Allen and VandeHei: 'The Media IS the Opposition Party'

During his press conference on Thursday, President Donald Trump stated: "The press is honestly out of control. The level of dishonesty is out of control." He also criticized the Cable News Network since “the tone is such hatred,” but he likes the "honorable" Fox & Friends.

The top Republican official got some support from an unexpected source the same day when Jim VandeHei and Mike Allen, co-founders of the new Axios website and former members of the Politico site's staff, posted an article entitled: “The Media IS the Opposition Party.”

“President Trump claims traditional media represent a stronger, more effective opposition party than the Democrats,” the columnists began. “So far, he's undeniably correct.”

They continued:

This has only a little to do with the Democrats. They have no power in Congress, so no real oversight authority, and few high-profile voices since Hillary Clinton and Barack Obama exited the stage.

Rarely do you see Democrats shaping the conversation about President Trump.

Instead, the authors asserted: “It has a lot to do with the media, which was unambiguously anti-Trump during and after the presidential campaign, but is now legitimately hammering away on administration scandals and missteps.”

“A snarling press corps is turning ravenous,” they continued.

“The media -- often, but not always, with an assist from anti-Trump career government employees -- is the new U.S. Oversight Committee,” VandeHei and Allen stated.

To prove their assertion, the columnists noted:

The Washington Post exposed national security adviser Mike Flynn's deceptive statements about his Russian contacts, then kept up the drumbeat until he resigned shortly after the paper had posted another devastating story, this one revealing that the White House had been warned last month that he was vulnerable to blackmail.

In addition, “this week, the New York Times and CNN broke twin stories reporting Trump campaign aides were 'in constant contact' with Russians.”

The columnists also noted:

Some of the mainstream media's Trump anti-coverage once was stoked by ideology. Now, the tsunami is being fed by facts and revelations that cause many reporters to feel that their instincts have been vindicated.

And there is no incentive for reporters to calm down, take a breath, give Trump the benefit of the doubt. With Trump's frequent, gleeful attacks on the press, anyone seen as going soft on him looks like a chump.

“Journalists have responded by uniting in their opposition,” VandeHei and Allen added. “You see this with the sharing, applauding and echoing the critical coverage by their colleagues.”

The attacks have been “constant reminders to the public to subscribe to the New York Times, Washington Post and other outlets doing a lot of the Trump investigating,” they stated.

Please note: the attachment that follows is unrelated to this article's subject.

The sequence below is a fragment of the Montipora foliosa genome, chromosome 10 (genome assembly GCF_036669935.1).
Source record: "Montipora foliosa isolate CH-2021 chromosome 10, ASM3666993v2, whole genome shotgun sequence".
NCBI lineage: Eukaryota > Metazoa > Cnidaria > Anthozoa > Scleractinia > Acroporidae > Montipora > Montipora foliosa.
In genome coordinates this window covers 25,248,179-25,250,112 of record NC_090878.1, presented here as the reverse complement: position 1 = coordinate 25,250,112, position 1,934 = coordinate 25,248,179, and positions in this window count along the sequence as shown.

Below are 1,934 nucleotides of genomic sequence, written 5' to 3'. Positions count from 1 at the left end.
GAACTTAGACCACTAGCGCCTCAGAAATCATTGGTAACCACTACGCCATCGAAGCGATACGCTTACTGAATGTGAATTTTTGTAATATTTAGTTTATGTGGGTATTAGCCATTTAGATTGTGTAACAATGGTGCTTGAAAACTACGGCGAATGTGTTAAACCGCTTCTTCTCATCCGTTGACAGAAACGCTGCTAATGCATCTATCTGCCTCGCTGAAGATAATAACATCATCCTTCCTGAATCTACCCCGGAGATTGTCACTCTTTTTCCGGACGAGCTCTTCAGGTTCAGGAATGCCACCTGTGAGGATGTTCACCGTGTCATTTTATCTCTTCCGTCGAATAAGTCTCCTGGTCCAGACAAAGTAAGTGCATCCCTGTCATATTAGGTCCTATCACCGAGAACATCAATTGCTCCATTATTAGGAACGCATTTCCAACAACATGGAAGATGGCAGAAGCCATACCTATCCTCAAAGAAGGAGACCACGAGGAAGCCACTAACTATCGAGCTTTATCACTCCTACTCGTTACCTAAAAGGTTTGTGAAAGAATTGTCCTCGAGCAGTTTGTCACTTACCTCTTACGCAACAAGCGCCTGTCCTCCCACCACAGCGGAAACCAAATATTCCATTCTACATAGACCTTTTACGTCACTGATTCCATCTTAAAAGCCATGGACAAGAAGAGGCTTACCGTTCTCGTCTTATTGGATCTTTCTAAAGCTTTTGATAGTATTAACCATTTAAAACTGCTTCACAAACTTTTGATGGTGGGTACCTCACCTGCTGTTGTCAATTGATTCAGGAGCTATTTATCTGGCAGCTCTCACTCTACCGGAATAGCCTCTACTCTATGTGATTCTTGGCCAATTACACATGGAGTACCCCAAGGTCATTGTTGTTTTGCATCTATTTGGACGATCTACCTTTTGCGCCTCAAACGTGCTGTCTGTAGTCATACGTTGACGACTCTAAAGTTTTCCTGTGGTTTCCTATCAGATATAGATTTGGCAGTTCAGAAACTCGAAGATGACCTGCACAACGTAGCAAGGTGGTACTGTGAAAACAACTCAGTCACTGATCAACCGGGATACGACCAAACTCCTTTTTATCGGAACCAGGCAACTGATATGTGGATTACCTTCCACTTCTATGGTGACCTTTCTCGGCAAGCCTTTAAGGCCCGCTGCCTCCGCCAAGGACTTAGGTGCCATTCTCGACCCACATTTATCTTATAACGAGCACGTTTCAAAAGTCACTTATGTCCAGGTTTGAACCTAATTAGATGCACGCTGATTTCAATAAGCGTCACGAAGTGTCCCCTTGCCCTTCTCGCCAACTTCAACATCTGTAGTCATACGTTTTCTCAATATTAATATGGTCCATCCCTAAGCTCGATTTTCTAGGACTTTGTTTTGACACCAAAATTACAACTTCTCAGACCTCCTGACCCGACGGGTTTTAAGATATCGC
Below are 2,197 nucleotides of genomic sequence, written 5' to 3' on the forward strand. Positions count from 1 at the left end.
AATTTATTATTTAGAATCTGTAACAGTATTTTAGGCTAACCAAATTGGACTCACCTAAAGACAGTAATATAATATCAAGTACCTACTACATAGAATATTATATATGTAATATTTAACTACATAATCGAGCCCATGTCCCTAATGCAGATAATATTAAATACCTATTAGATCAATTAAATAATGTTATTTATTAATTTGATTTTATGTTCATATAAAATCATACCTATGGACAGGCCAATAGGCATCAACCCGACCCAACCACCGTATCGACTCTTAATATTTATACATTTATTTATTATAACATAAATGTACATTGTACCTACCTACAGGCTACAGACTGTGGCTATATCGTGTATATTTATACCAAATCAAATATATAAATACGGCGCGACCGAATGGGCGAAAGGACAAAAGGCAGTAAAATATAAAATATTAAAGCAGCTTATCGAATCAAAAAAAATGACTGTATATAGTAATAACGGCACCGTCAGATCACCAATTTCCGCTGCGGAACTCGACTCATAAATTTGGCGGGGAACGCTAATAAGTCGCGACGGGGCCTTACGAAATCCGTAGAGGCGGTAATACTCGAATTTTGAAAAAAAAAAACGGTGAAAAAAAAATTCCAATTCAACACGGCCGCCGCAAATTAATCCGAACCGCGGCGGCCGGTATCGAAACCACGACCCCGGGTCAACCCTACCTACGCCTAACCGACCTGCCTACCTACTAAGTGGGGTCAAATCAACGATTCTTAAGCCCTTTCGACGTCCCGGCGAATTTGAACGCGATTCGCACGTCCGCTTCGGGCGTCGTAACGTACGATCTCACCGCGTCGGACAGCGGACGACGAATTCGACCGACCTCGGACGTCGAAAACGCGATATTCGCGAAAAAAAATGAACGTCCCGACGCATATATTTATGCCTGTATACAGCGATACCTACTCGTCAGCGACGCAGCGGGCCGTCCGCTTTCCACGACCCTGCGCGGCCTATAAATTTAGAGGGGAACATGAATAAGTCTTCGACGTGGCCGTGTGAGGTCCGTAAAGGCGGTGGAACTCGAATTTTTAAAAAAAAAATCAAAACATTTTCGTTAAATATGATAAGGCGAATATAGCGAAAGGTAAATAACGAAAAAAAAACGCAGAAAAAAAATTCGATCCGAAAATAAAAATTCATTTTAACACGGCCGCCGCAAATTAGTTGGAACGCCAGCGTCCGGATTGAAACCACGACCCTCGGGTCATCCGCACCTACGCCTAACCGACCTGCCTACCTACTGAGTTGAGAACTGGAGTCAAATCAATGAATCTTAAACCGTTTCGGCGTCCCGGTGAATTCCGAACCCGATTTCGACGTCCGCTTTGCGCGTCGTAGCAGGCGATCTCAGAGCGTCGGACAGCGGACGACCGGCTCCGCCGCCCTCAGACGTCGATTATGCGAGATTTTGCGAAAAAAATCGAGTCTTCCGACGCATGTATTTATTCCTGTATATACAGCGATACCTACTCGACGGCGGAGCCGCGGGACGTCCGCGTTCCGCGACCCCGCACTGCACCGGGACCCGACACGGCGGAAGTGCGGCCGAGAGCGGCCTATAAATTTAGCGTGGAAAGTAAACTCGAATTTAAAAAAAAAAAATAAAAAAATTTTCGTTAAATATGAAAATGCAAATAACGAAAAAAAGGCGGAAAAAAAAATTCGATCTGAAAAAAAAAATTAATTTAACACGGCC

“These reminders are working, especially for the Times,” the columnists indicated. “In what the media website Poynter called a "Trump-bump subscription surge," the Times recorded record net quarterly growth or digital subscriptions at the end of last year, with the momentum continuing into this year.”

President Trump “gets very little positive coverage, and probably won't,” they continued before citing Rich Noyes, research director of the Media Research Center (the organization of which NewsBusters is a part), who found last year that 91 percent of the Trump coverage after the conventions was negative.

“The coverage certainly hasn't become any rosier since the inauguration, with the president's approval rating near 50 percent in a divided country,” VandeHei and Allen noted.

However, just like during the presidential campaign, “it isn't clear the media is winning the PR battle. Remember: the public has more distrust of media than Trump,” they stated.

“Two polls show Trump's favorable rating in high 40s, and a strong stock market and steady flow of companies bowing to the president on creating U.S. jobs could keep it there, absent even more serious revelations,” the Axios co-founders indicated.

“In the meantime, the White House 'game of thrones' is so intense that Trump can't even count on his allies,” they asserted. “Breitbart, despite its close ties to the administration, ran an article Tuesday reporting that Trump 'has been privately critical of Priebus in many settings.'"

“So Trump and senior strategist Steve Bannon are clearly right about the media being the opposition,” the authors added. “What was once a useful foil for Trump is becoming a real danger to his ability to control the national conversation -- and govern.”

Allen also referred to a column written by the Wall Street Journal's Dan Henninger: "Unless Team Trump gets back to the basics of the 2016 election, 1974 could return. ... [A] good question is whether they'll drain the swamp before the swamp swallows them.

Meanwhile, a recent poll again showed more people trust the president than the “mainstream media,” which at least in part explains their desperate attempts to bring down Trump and everyone associated with the Republican president.

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